As ABAP reaches a momentous 40th anniversary this year, we take a nostalgic look back, reminiscing about the beginnings of the iconic programming language, its evolutionary milestones, and the countless developers who have shaped its history and its future.
“If you really want to have an impact on the world, without anyone noticing it, then you should learn ABAP. Because ABAP is everywhere,” says Sonja Liénard, vice president of ABAP Developer Tools at SAP. “About 80% of all business transactions run on ABAP.”
Clearly, Liénard’s enthusiasm for SAP’s own programming language is boundless. And this sentiment is mirrored by countless others who have either created or learned to love ABAP over its 40-year history. We spoke with some of them in celebration of this special milestone.
What is ABAP?
ABAP is SAP’s own programming language. It is designed for building and operating business-critical applications. The abbreviation stands for Advanced Business Application Programming.
While we can’t be sure of its exact date of birth, ABAP’s origins can be traced back to an idea SAP Co-Founder Klaus Tschira had. He built a document analysis program using assembler macros to select and output data as a list for the real-time financial account and materials management system (RFM). In the 1980s, Gerd Rodé created ABAP/4 as a standalone fourth generation programming language (4GL) that, along with the report formatting processor, provided the interpreter on the SAP R/2 system.
As the story goes, there were many developers across SAP inventing programming languages at the time. This did not sit well with management, so they were asked to go back to developing applications – not languages. However, Rodé was passionate about the language and spent many weekends and much of his free time creating ABAP. His efforts paid off: that’s the power of one.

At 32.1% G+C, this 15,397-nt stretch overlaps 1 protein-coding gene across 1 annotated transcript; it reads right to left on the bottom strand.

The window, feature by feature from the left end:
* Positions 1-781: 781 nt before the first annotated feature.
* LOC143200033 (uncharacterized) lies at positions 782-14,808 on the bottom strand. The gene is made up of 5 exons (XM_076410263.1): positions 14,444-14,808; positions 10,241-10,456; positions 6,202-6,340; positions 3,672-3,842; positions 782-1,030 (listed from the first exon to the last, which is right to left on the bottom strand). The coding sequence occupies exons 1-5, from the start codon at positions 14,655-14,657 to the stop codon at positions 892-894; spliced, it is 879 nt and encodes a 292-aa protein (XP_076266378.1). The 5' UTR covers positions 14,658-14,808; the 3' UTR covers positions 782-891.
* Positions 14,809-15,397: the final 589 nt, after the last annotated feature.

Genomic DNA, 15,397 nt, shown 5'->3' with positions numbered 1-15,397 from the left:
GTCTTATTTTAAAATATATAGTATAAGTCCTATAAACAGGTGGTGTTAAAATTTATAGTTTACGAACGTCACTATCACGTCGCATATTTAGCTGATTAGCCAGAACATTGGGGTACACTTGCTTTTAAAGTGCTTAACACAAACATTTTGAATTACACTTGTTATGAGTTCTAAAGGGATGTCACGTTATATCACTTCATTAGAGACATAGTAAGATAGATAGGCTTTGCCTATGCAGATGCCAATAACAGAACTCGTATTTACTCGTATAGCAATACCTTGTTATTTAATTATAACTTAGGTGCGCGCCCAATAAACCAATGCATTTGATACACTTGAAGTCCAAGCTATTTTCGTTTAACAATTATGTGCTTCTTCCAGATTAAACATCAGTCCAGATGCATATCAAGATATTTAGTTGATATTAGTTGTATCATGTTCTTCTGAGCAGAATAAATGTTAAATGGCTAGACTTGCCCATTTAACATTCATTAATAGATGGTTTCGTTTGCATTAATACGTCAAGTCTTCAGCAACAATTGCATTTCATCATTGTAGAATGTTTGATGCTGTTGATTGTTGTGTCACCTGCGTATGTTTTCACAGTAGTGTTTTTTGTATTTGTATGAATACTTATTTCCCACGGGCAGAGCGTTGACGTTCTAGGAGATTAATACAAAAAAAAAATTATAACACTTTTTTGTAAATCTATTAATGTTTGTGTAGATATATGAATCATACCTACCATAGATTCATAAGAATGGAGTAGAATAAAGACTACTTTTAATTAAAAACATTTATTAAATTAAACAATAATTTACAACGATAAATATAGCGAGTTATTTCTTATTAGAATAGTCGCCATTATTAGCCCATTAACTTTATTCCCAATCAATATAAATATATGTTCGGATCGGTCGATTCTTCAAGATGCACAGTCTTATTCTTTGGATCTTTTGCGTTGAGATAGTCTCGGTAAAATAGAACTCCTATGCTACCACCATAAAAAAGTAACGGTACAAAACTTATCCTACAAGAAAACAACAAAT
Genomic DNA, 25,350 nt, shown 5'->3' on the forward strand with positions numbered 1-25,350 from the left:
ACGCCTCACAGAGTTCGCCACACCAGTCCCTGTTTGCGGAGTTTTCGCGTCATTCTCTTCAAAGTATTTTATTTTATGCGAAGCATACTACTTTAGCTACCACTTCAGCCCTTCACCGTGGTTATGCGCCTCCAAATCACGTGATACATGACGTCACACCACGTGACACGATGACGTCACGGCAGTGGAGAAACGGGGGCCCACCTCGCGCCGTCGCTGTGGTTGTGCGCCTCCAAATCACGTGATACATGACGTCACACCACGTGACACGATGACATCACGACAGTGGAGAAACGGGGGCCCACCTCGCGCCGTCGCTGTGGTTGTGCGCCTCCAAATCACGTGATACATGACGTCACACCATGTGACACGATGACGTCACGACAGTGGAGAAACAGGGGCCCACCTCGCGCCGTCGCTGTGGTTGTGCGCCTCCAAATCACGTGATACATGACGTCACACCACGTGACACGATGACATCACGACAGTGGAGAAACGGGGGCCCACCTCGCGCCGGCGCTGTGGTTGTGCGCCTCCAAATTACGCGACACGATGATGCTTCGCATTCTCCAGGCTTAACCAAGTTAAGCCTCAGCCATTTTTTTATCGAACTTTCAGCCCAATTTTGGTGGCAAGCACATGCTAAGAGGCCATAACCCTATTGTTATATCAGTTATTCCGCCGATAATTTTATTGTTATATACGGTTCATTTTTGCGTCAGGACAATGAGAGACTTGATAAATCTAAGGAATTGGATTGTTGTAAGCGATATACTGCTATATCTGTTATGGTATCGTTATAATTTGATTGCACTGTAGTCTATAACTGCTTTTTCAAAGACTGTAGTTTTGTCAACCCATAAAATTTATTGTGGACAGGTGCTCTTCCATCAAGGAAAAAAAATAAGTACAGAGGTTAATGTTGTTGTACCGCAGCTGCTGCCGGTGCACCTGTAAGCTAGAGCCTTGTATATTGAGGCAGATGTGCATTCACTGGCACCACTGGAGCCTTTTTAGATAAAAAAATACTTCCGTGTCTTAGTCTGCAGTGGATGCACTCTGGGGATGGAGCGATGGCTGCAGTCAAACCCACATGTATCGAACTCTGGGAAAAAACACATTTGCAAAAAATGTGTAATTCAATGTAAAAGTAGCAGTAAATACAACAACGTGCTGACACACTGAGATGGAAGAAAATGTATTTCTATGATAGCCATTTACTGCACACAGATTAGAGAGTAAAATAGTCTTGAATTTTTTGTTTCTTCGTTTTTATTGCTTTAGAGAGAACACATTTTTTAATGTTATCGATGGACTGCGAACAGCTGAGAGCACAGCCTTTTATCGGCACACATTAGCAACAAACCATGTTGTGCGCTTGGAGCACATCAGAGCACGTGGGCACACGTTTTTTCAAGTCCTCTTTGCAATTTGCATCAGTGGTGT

SAP’s developers used ABAP/4 in the early 1990s to program every module in SAP R/3. As the company expanded into new markets abroad ABAP was renamed Advanced Business Application Programming.
According to Karl Kessler, a product manager who joined SAP in 1992, “A large part of SAP’s DNA is coded in ABAP. Fifty percent of SAP R/2 was coded in ABAP and 100% of SAP R/3 applications is ABAP. So, it played an incredibly central role.”
He added that ABAP always needed to evolve to stay relevant as new software emerged, whether this was the Microsoft tools in the 1990s or cloud-native tools more recently. “ABAP was always able to integrate innovation coming from the outside while optimizing business processes along the way. And in this respect, I believe, ABAP’s role has not fundamentally changed over the past 40 years.”
ABAP has come a long way since its inception. In late 2016, when everyone was talking about cloud computing as the next big thing, SAP began questioning whether the company should still invest in its proprietary programming language.